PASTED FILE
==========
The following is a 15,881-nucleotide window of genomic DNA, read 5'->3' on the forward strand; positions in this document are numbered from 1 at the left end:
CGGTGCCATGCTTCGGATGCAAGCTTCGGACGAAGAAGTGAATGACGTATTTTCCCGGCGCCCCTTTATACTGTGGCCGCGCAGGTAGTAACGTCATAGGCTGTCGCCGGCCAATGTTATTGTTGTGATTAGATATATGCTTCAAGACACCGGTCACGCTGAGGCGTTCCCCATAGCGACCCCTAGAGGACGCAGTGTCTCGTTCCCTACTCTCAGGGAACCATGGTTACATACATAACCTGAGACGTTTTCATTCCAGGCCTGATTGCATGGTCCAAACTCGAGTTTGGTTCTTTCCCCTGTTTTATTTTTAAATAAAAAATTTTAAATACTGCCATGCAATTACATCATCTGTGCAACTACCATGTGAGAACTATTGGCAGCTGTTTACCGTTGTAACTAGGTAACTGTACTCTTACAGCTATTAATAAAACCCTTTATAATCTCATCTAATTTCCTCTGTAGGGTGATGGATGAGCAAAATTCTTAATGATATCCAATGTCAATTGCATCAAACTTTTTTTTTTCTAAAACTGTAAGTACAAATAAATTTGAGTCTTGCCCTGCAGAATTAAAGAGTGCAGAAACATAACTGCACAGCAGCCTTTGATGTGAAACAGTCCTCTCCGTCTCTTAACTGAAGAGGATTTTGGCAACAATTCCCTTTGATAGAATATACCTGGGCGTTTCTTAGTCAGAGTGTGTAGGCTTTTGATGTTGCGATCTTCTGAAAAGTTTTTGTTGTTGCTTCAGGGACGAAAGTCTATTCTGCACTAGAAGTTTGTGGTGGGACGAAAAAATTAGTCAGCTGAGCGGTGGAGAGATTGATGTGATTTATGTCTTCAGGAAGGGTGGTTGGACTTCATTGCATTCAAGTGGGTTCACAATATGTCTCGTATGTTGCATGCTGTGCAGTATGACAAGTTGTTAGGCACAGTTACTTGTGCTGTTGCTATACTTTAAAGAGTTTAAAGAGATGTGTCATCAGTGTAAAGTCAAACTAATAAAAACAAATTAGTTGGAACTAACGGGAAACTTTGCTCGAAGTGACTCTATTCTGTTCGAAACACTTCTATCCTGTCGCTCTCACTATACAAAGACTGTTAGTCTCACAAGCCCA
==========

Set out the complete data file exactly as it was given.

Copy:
The following is a 15,881-nucleotide window of genomic DNA, read 5'->3' on the forward strand; positions in this document are numbered from 1 at the left end:
CGGTGCCATGCTTCGGATGCAAGCTTCGGACGAAGAAGTGAATGACGTATTTTCCCGGCGCCCCTTTATACTGTGGCCGCGCAGGTAGTAACGTCATAGGCTGTCGCCGGCCAATGTTATTGTTGTGATTAGATATATGCTTCAAGACACCGGTCACGCTGAGGCGTTCCCCATAGCGACCCCTAGAGGACGCAGTGTCTCGTTCCCTACTCTCAGGGAACCATGGTTACATACATAACCTGAGACGTTTTCATTCCAGGCCTGATTGCATGGTCCAAACTCGAGTTTGGTTCTTTCCCCTGTTTTATTTTTAAATAAAAAATTTTAAATACTGCCATGCAATTACATCATCTGTGCAACTACCATGTGAGAACTATTGGCAGCTGTTTACCGTTGTAACTAGGTAACTGTACTCTTACAGCTATTAATAAAACCCTTTATAATCTCATCTAATTTCCTCTGTAGGGTGATGGATGAGCAAAATTCTTAATGATATCCAATGTCAATTGCATCAAACTTTTTTTTTTCTAAAACTGTAAGTACAAATAAATTTGAGTCTTGCCCTGCAGAATTAAAGAGTGCAGAAACATAACTGCACAGCAGCCTTTGATGTGAAACAGTCCTCTCCGTCTCTTAACTGAAGAGGATTTTGGCAACAATTCCCTTTGATAGAATATACCTGGGCGTTTCTTAGTCAGAGTGTGTAGGCTTTTGATGTTGCGATCTTCTGAAAAGTTTTTGTTGTTGCTTCAGGGACGAAAGTCTATTCTGCACTAGAAGTTTGTGGTGGGACGAAAAAATTAGTCAGCTGAGCGGTGGAGAGATTGATGTGATTTATGTCTTCAGGAAGGGTGGTTGGACTTCATTGCATTCAAGTGGGTTCACAATATGTCTCGTATGTTGCATGCTGTGCAGTATGACAAGTTGTTAGGCACAGTTACTTGTGCTGTTGCTATACTTTAAAGAGTTTAAAGAGATGTGTCATCAGTGTAAAGTCAAACTAATAAAAACAAATTAGTTGGAACTAACGGGAAACTTTGCTCGAAGTGACTCTATTCTGTTCGAAACACTTCTATCCTGTCGCTCTCACTATACAAAGACTGTTAGTCTCACAAGCCCA